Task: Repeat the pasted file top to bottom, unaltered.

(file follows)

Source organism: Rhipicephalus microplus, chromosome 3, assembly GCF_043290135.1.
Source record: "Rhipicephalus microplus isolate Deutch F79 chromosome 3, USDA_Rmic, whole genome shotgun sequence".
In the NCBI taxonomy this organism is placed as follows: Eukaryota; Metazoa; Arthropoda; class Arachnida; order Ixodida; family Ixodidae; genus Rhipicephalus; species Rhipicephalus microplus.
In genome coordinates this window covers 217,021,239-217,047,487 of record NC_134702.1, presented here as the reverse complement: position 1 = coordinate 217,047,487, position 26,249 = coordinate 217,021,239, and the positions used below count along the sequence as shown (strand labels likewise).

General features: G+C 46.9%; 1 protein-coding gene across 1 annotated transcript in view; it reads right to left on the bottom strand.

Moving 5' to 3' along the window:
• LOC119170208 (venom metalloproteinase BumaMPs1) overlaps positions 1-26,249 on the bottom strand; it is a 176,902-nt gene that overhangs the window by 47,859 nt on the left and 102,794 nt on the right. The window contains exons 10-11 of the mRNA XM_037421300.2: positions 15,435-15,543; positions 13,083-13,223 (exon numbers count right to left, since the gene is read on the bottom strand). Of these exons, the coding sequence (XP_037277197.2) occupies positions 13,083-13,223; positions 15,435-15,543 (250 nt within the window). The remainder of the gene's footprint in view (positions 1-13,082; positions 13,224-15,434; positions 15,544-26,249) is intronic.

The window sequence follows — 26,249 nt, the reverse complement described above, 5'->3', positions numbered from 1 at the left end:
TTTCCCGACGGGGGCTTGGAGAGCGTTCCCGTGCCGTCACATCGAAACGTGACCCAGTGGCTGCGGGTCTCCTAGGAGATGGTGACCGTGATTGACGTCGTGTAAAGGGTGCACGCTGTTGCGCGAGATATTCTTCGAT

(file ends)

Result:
Source organism: Rhipicephalus microplus, chromosome 3, assembly GCF_043290135.1.
Source record: "Rhipicephalus microplus isolate Deutch F79 chromosome 3, USDA_Rmic, whole genome shotgun sequence".
In the NCBI taxonomy this organism is placed as follows: Eukaryota; Metazoa; Arthropoda; class Arachnida; order Ixodida; family Ixodidae; genus Rhipicephalus; species Rhipicephalus microplus.
In genome coordinates this window covers 217,021,239-217,047,487 of record NC_134702.1, presented here as the reverse complement: position 1 = coordinate 217,047,487, position 26,249 = coordinate 217,021,239, and the positions used below count along the sequence as shown (strand labels likewise).

General features: G+C 46.9%; 1 protein-coding gene across 1 annotated transcript in view; it reads right to left on the bottom strand.

Moving 5' to 3' along the window:
• LOC119170208 (venom metalloproteinase BumaMPs1) overlaps positions 1-26,249 on the bottom strand; it is a 176,902-nt gene that overhangs the window by 47,859 nt on the left and 102,794 nt on the right. The window contains exons 10-11 of the mRNA XM_037421300.2: positions 15,435-15,543; positions 13,083-13,223 (exon numbers count right to left, since the gene is read on the bottom strand). Of these exons, the coding sequence (XP_037277197.2) occupies positions 13,083-13,223; positions 15,435-15,543 (250 nt within the window). The remainder of the gene's footprint in view (positions 1-13,082; positions 13,224-15,434; positions 15,544-26,249) is intronic.

The window sequence follows — 26,249 nt, the reverse complement described above, 5'->3', positions numbered from 1 at the left end:
TTTCCCGACGGGGGCTTGGAGAGCGTTCCCGTGCCGTCACATCGAAACGTGACCCAGTGGCTGCGGGTCTCCTAGGAGATGGTGACCGTGATTGACGTCGTGTAAAGGGTGCACGCTGTTGCGCGAGATATTCTTCGAT